Inside the knock sensor is a piezoelectric element that generates a voltage when pressure or a vibration is applied to the unit. The knock sensor is tuned to the engine knock frequency, which is a range from 5 kHz to 10 kHz, depending on the engine design.
If a knock sensor diagnostic trouble code (DTC) is present, follow the specified testing procedure in the service information. A scan tool can be used to check the operation of the knock sensor, using the following procedure.
Step 1: Start the engine and connect a scan tool to monitor ignition timing and/or knock sensor activity.
Step 2: Create a simulated engine knocking sound by tapping on the engine block or cylinder head with a soft-faced mallet.
Step 3: Observe the scan tool display. The vibration from the tapping should have been interpreted by the knock sensor as a knock, resulting in a knock sensor signal and a reduction in the spark advance.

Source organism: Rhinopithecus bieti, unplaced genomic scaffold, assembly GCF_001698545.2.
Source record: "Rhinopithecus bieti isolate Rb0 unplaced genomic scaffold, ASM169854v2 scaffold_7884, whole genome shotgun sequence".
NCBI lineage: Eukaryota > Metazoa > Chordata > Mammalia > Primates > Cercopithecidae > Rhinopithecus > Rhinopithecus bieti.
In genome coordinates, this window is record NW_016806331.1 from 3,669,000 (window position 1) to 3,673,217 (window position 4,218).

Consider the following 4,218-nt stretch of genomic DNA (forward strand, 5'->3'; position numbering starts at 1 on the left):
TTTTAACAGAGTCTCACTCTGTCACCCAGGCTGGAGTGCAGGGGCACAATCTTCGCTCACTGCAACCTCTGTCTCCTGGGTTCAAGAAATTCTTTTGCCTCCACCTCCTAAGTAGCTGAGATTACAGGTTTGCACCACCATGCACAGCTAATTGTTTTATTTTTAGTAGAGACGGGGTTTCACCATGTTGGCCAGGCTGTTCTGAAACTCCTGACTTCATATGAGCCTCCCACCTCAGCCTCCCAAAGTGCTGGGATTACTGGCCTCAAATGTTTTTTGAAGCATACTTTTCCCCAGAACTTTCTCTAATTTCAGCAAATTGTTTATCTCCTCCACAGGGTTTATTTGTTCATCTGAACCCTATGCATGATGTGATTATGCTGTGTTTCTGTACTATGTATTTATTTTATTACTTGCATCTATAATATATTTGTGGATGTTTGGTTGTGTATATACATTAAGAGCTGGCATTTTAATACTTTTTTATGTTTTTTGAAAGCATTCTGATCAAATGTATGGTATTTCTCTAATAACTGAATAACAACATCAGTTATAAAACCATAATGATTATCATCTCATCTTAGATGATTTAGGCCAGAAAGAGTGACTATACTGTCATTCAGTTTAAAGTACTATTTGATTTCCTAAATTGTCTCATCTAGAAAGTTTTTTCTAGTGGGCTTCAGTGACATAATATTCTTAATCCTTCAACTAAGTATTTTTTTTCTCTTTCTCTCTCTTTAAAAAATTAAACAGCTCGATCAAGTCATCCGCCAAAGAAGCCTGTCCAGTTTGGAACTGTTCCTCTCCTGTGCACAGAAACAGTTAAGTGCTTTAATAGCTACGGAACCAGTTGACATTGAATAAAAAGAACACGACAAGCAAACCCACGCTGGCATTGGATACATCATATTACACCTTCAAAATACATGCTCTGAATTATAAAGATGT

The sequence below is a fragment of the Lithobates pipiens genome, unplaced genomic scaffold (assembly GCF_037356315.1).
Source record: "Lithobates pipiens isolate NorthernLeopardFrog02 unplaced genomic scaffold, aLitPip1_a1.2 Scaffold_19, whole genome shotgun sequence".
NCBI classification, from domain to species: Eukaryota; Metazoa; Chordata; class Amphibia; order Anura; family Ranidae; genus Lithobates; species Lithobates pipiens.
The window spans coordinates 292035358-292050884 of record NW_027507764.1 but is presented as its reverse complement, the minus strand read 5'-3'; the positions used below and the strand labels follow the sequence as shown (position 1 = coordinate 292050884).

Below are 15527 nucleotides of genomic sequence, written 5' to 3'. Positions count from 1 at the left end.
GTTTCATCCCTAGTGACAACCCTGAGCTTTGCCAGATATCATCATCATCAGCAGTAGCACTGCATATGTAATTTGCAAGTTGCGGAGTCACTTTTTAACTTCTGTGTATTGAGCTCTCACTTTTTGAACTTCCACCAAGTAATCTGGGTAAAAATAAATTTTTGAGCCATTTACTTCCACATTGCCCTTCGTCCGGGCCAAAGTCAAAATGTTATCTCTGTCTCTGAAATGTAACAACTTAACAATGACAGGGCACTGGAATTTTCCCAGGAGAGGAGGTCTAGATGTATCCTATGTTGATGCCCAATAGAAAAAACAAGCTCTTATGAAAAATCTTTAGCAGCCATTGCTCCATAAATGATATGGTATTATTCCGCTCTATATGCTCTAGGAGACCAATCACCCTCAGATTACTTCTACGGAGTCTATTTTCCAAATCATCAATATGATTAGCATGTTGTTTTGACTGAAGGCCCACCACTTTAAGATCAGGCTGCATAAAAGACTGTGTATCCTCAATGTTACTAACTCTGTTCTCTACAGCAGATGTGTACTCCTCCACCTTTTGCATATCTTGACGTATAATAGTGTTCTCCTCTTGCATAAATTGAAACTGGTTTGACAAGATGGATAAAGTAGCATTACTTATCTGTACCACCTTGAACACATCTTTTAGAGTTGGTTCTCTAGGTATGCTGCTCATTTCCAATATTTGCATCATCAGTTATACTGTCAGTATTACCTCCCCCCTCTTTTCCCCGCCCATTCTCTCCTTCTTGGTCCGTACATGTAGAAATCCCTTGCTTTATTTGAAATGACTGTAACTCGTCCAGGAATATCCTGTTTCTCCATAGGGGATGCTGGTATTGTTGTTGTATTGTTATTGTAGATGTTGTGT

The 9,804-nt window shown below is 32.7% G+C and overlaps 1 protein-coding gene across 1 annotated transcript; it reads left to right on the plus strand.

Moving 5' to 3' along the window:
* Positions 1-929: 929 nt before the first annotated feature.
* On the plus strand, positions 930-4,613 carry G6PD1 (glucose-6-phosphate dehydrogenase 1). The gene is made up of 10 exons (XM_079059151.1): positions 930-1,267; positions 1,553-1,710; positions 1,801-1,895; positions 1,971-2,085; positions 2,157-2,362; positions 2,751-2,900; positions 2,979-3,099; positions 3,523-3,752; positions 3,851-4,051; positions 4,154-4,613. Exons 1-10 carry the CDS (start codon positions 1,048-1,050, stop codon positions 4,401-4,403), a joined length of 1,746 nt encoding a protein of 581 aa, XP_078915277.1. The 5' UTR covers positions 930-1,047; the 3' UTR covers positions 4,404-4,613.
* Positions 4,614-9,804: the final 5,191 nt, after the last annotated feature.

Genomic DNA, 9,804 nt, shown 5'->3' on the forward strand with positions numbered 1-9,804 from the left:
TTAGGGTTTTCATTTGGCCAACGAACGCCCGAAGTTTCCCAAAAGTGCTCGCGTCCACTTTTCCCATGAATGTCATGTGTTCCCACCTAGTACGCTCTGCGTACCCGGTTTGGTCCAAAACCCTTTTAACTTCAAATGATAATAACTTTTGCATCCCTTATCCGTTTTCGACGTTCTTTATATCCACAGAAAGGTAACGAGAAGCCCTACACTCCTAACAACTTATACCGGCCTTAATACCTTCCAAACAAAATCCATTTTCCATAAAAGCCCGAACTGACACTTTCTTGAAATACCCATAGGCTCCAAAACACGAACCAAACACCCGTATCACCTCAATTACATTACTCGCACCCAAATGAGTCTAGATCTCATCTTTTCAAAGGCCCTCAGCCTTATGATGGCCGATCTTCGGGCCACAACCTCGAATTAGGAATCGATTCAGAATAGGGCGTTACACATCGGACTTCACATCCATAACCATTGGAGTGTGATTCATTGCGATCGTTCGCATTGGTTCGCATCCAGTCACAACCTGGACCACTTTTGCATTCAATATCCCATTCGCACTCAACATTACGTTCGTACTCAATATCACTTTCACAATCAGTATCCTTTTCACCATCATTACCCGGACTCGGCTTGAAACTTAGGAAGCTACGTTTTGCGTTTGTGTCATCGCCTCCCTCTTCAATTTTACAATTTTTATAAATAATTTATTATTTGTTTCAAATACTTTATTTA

A knock sensor can also be tested using a digital storage oscilloscope.
If replacing a knock sensor, be sure to purchase the exact replacement needed because they often look the same, but the frequency range can vary according to engine design, as well as where it is located on the engine. Always tighten the knock sensor using a torque wrench and tighten to the specified torque to avoid causing damage to the piezoelectric element inside the sensor.
Figure 10-31 A knock sensor can be tested using a digital storage oscilloscope by first disconnecting the sensor lead from the vehicle computer and connecting the probe to the sensor. Also be sure the probe ground is attached to a good clean ground. (Courtesy of Fluke Corporation)
Figure 10-32 A typical waveform from a knock sensor during a spark-knock event. This signal is sent to the computer which in turn retards the ignition timing. This timing retard is accomplished by an output command from the computer to either a spark advance control unit or directly to the ignition module. (Courtesy of Fluke Corporation)